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Safety guidelines

  • Requirements to enter/leave any establishment and closed spaces require that you use a face mask and most places will ask you to wash your hands and/or use hand sanitizer before entering. Some places will measure your temperature before you enter.
  • For closed spaces: If you’re sitting with your social “bubble”, most establishments will allow you to take off your masks. If you need to use the toilet or leave the table or sitting arrangement, you’ll be asked to put on your mask.
  • For open spaces such as beaches, tour sites: one of the beauties of the Costa Rican landscape is that it permits lots of open space without having to be arm-to-arm with strangers. Most likely, you’ll be able to enjoy the beach, hikes, rainforest without your mask on and only use it when encountering other groups. However, if you’re on guided tours you will be asked to use a mask at all times.
  • You’ll find that one of the wonders of Costa Rica is the amount of open air space that you have for yourself and your travel companions. However, it’s important to take into consideration peak seasons (read below) as it’ll be likely that you may find overcrowded open spaces (depending on your dates and destinations).

Restrictions

Driving
  • Rental cars don’t have any license plate restrictions, so you’re free to roam every day of the week, but you do have to adhere to the allotted driving schedule.
  • As of December 20, 2021, you’re allowed to drive between 5 a.m. and 12 midnight (before December 20th, it’s until 11p.m.). You will get a ticket if you get caught driving between midnight and 5 a.m., costing approximately $170 USD. 
  • Driving restrictions will be waived only on December 25th and January 1st. 
Establishments
  • Bars and restaurants have the same restrictions as the driving restrictions, so you’ll find that they’ll close sometime before midnight.

A “crowded” beach in Costa Rica (doesn’t apply to Tamarindo). Photo property of Tradewind.

This was taken on Marino Ballena National Park in Uvita, in July 2021. Courtesy of our Commercial Director in Costa Rent-a-Car.

Crowds

Consider most crowded seasons:
New Year’s:

The week after Christmas is most definitely the busiest week of the year in all of Costa Rica except city centers. Locals and tourists alike will visit many of our country’s destinations and you’ll find traffic, queues and overall less open space available.

Easter week:

Easter week is another busy season in Costa Rica. However, keep in mind that Costa Rica’s Easter week is guided by the Catholic calendar, which means that it falls on the week of April 11th, 2022…which would be the busiest week in between March and April. Nonetheless, the weeks before and the weeks after are usually quite busy as North America has their spring break set at different timelines during those two months.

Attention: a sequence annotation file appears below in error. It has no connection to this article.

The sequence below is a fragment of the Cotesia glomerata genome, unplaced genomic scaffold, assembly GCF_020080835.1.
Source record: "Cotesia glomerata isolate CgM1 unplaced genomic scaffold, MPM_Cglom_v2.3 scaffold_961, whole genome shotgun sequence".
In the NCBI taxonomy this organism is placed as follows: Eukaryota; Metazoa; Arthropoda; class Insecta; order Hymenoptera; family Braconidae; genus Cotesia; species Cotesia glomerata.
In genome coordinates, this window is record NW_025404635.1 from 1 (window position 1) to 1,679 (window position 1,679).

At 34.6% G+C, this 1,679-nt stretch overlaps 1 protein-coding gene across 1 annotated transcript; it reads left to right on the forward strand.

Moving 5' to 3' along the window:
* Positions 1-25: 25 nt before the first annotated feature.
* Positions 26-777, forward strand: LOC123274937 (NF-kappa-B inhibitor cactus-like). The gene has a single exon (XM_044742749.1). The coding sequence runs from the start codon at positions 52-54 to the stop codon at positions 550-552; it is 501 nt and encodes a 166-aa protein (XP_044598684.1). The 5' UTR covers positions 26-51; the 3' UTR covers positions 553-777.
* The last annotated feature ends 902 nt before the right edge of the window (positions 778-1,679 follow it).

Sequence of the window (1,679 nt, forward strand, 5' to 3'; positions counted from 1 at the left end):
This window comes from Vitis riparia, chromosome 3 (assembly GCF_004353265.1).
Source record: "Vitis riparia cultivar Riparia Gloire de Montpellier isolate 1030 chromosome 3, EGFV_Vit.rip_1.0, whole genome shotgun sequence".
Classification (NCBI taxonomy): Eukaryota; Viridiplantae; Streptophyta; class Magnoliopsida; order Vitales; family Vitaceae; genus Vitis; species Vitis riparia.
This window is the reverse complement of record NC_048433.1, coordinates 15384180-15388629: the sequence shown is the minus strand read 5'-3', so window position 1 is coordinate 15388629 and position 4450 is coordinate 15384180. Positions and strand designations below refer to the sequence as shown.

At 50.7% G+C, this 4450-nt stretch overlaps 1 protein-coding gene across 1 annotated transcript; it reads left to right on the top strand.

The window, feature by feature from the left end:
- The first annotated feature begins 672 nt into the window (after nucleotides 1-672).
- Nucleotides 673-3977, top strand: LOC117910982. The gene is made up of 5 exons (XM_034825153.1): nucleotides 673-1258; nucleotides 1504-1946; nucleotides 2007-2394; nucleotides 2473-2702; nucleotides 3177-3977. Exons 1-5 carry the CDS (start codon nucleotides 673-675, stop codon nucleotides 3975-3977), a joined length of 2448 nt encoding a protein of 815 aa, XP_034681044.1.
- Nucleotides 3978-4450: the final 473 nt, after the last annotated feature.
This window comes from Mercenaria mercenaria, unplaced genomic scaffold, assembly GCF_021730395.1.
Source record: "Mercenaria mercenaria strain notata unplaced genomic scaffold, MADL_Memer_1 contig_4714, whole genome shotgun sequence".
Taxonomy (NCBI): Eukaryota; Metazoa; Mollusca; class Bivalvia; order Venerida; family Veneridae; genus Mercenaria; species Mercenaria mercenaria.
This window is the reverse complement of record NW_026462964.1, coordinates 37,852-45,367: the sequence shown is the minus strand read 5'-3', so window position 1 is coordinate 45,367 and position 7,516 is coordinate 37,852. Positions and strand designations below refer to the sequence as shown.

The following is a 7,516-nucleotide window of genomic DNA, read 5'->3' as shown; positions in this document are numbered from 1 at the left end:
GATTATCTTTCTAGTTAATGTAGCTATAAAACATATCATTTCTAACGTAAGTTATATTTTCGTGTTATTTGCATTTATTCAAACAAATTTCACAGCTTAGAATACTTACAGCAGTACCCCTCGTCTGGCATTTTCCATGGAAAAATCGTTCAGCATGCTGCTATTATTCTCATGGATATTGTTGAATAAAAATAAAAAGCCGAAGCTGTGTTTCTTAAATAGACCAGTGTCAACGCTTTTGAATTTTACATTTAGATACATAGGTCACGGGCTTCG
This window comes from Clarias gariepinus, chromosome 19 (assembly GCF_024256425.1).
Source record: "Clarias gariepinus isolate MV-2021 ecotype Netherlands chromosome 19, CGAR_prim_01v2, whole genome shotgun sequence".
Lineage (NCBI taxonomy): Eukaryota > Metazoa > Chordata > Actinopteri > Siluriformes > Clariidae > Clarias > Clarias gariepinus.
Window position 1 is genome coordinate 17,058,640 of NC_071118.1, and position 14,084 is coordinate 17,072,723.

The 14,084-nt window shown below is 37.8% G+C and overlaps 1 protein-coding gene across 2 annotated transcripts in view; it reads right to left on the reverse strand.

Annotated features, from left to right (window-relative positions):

High Season

Overall, in tourism we have a marked peak season, which commences mid November and  ends just after Easter. Additionally, we have what we call the green season which is between July and September. The less visited months are usually May-June and October. 

Consider most visited destinations:

It’s important to consider that you’ll not only find international visitors in Costa Rica, but also during the holiday season (most specifically New Year’s and Easter week) many locals will be on vacation and will be traveling to many of these destinations as well. 

North Pacific

The north pacific coast is probably the most visited destination and where you’ll definitely find the bigger crowds. Some destinations worth mentioning:

  • Guanacaste: Tamarindo Beach (especially), Flamingo Beach, Conchal Beach and Potrero Beach.
  • Northern Highlands: La Fortuna (Arenal) & Monteverde.
  • Nicoya Peninsula: Santa Teresa / Malpaís Beach, Nosara and Sámara Beach.
Central Pacific Coast

The second most visited region is the central pacific coast, most specifically Jacó and Manuel Antonio.

South Pacific Coast

And lastly, probably a bit less crowded but will be visited nonetheless is the south pacific region, including Uvita and the Osa Peninsula.

What about the Caribbean?

Costa Ricans are aware that the Caribbean region (Puerto Viejo and surrounding beaches, and Tortuguero National Park) usually receives rainfall during December and January, so it’ll be most likely that you’ll find more international visitors than locals during this season. Its peak season is usually in its driest months which are February-March (less so) & September-October (more so).

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